dukes and Hochwohlgeborens. Mamselle Ange
says I shall be taken to a ball at the Residenz next
year, and we know old Baron von Katzenellenbo-
gen and and the English chaplain's son at Frei-
burg," cries Jeanne, desperately seeking to swell
8 VIVIAN THE BEAUTY.
the list of her male acquaintance by every avail-
able item that memory or imagination can supply.
"Emperors, royal dukes, Hochwohlgeborens,
and the English chaplain's son at Freiburg," re-
peats Wolfgang gravely. " I retract my obser-
vation. Your experience of life and of men has
been vastly wider than I gave you credit for
especially in matters operatic." He glances with
meaning at the petals that strew the terrace pave-
ment. "You were rehearsing Marguerite's solil-
oquy when I interrupted you just now satisfac-
torily, I hope ? "
His tone is one of banter, and the quick blood
springs to little Jeanne's cheek.
" I was rehearsing it, most satisfactorily," she
answers, with all the steadiness she has at com-
mand. "'Erliebtmich.'" Words that in English
would scorch her lips, flow from them without
constraint in the familiar homeliness of German.
" ' Ein wenig nicht.' I had just got to ( Er liebt
mich ' for the third time think of that, the third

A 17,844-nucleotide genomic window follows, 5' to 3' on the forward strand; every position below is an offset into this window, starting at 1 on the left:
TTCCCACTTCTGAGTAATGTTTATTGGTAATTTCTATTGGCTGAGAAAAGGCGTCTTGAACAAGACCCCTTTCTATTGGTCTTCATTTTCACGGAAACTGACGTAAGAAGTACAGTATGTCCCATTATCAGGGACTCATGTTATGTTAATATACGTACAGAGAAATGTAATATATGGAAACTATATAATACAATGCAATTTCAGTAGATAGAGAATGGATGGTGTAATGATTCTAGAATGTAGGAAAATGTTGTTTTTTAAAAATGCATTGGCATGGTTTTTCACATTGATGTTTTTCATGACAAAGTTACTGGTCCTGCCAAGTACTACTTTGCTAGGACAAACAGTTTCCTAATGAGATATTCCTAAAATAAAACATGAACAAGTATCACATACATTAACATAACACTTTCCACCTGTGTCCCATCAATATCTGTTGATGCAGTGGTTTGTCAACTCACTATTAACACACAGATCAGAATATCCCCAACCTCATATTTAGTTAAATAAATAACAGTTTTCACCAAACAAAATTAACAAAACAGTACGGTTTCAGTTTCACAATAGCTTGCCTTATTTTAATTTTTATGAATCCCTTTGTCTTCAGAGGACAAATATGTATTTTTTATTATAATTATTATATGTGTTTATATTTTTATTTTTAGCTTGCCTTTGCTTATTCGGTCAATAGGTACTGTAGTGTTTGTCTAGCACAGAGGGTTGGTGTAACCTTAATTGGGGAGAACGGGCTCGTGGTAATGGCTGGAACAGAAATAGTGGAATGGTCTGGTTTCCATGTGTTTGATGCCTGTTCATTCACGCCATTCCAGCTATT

time, Mr. Wolfgang when I heard your voice."
" Horrible disillusionment ! To bring you
still more thoroughly from pleasant dreams to dis-
tasteful reality, and, as this is the last lesson you
will have for a week to come, suppose we proceed
to serious work. You are not in a humor for
Euclid, it seems, so I will begin by correcting
your Latin exercise. ' Est finctimus oritoris
poeta,' " opening the page at which, with all the
THE STUDY OF EUCLID. 9
conscientiousness that is in her, his pupil has been
working. " * Oritoris ! ' An error of the gravest
nature at starting. Perhaps you will give me
your attention while I try once more to ex-
plain the use of the dative case after the ad-
The "serious work" proceeds upon its usual
pattern. After an hour's torture over Latin and